Christopher summoned fire for [the room], almost in too much of a hurry to notice he had got it right for once. He remembered a saucepan and an old kettle by the stables and fetched those. A bucket of water he brought from the pump by the kitchen door. What else? Milk for the kitten. . . . Teapot, tea—he had no idea where those came from, and did [she] drink tea? . . . What then? Oh cup, saucer, plates. He fetched the ones out of the grand cabinet in the dining room. They were quite pretty. She would like those. Then spoon, knife, fork. . . . Christopher fetched what must have been the whole kitchen cutlery drawer with a crash, sorted hastily through it and sent it back.

6 thoughts on “The Lives of Christopher Chant by Diana Wynne Jones

  1. I do love the fact that reading each Chrestomanci book is like opening a window into that World, but that each view is of a different room so that we never quite see the whole. And the atmosphere of each is quite varied too. Diana Wynne Jones rarely slips into lazy or predictable writing, so none of the books in the series seems formulaic, and ‘The Lives of Christopher Chant’ proves to be no exception to this rule.

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    • Each of her four books that I’ve read so far couldn’t be more different in terms of the atmosphere they evoke–you’re absolutely right on that count. They’re all extremely fun to read and have a vividness which is very Wynne-Jones-ian but are so completely different from each other.

      And I see what you mean about Wynne-Jones shining light on a new corner of the same room with each of her stories in the Chrestomanci series (can certainly sense that in the two books that I’ve read so far)!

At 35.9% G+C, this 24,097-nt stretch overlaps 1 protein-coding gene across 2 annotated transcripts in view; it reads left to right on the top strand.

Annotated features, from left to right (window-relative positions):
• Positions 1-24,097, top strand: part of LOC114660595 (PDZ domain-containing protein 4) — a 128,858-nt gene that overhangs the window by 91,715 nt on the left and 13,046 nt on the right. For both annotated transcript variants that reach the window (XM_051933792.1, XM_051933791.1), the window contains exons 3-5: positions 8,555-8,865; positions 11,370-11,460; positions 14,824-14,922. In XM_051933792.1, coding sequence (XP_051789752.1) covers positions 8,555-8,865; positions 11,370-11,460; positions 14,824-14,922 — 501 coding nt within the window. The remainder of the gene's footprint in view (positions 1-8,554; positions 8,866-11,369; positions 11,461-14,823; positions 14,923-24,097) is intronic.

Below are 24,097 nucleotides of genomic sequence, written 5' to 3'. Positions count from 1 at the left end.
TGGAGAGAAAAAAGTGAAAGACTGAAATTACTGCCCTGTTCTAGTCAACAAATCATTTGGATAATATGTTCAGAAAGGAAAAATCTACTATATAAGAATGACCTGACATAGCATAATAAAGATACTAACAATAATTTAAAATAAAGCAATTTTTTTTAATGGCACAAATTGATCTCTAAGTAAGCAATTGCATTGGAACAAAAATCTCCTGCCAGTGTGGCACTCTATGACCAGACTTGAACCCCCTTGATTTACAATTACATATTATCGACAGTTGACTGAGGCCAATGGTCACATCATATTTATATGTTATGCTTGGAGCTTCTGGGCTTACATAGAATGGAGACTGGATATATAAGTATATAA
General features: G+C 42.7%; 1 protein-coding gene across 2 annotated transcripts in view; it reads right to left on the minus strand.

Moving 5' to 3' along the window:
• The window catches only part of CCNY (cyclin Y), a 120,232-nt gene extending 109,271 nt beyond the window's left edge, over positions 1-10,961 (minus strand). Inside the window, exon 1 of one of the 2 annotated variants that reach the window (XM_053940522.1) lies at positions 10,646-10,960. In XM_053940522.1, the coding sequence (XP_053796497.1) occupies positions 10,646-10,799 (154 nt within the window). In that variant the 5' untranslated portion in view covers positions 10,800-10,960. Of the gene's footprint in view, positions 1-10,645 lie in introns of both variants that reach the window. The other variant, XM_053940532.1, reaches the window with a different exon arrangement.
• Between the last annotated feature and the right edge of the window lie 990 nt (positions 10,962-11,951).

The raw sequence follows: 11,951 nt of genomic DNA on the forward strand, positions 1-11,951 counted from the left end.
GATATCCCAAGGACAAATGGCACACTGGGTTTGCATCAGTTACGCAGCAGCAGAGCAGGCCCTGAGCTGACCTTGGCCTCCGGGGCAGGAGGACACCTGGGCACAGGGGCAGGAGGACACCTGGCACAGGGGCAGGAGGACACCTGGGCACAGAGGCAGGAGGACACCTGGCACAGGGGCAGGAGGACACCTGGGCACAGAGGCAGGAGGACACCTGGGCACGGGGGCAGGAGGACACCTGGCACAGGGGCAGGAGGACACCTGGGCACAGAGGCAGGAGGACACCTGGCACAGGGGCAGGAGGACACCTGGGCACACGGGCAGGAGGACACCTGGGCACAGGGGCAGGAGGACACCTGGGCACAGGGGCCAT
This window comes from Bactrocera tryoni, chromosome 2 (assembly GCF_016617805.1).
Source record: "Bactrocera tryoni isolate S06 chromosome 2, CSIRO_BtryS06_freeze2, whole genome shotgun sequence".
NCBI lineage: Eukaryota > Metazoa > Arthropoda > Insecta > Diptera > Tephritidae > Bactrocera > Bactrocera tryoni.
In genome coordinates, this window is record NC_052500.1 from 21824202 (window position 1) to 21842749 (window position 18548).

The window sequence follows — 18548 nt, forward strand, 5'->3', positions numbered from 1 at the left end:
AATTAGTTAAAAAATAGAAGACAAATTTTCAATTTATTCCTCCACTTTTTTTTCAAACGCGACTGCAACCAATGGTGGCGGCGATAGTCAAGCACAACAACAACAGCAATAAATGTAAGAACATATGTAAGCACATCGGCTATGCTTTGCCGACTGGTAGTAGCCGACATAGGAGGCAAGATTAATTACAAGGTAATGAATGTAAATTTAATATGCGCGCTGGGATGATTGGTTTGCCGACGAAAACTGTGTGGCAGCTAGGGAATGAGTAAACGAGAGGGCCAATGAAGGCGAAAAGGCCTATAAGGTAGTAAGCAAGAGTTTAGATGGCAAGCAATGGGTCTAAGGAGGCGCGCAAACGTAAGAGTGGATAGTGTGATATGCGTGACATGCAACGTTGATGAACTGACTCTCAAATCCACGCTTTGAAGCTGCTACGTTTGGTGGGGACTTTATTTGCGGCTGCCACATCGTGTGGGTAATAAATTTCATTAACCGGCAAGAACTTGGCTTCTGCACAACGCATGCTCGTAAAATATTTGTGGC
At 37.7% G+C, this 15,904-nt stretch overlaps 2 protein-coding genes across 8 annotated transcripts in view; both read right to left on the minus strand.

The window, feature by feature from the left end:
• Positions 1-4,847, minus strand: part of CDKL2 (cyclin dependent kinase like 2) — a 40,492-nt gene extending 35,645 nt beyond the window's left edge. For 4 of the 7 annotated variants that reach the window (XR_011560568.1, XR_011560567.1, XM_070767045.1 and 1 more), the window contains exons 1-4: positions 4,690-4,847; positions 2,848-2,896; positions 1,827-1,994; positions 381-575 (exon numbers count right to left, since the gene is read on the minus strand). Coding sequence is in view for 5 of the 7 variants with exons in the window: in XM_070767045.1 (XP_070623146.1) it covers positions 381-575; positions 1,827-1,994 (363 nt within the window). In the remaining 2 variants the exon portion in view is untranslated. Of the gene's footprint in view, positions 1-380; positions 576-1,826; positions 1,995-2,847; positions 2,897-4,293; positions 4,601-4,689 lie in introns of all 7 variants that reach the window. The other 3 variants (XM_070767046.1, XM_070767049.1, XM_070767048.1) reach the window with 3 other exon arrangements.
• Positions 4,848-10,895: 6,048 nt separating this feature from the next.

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  2. YAY I love being right! The Lives of Christopher Chant is marvelous, oh, and now, have you not yet read the other Chrestomanci books? They are also very good! Conrad’s Fate! WITCH WEEK!

    You’re so right that DWJ’s kids come off as kids. In particular, I love the way her kid characters will hear a piece of information, misinterpret it, and base a LOT of what they do going forward on that one thing. I remember that happening when I was a kid, and how humiliated and miserable I always felt when I discovered I’d been wrong. When Christopher’s tutor starts yelling at him for being a jerk, and Christopher’s so shocked and hurt — aw. Poor kid. Just not understanding any part of what’s been going on up to then.

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    • Oh, I love how you put it–yes, indeedy! I think it’s partly because they’re such enthusiastic little buggers that they just want to rush headlong into the next step (or that’s the story I tell about myself, at any rate! :P)

      and yes ma’am! I’m only two books in so far in the Chrestomanci series, and very looking forward to making my way through the rest of the series (probably when I’m in the need for some comfort books!)

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  3. I’m especially fond of Charmed Life as it was the first DWJ book I read. But it was an early book and I can see that it might be found to pale a bit in comparison to some of the others when her writing had really taken off. Enjoy the others! I do envy you having many more in front of you to discover for the first time…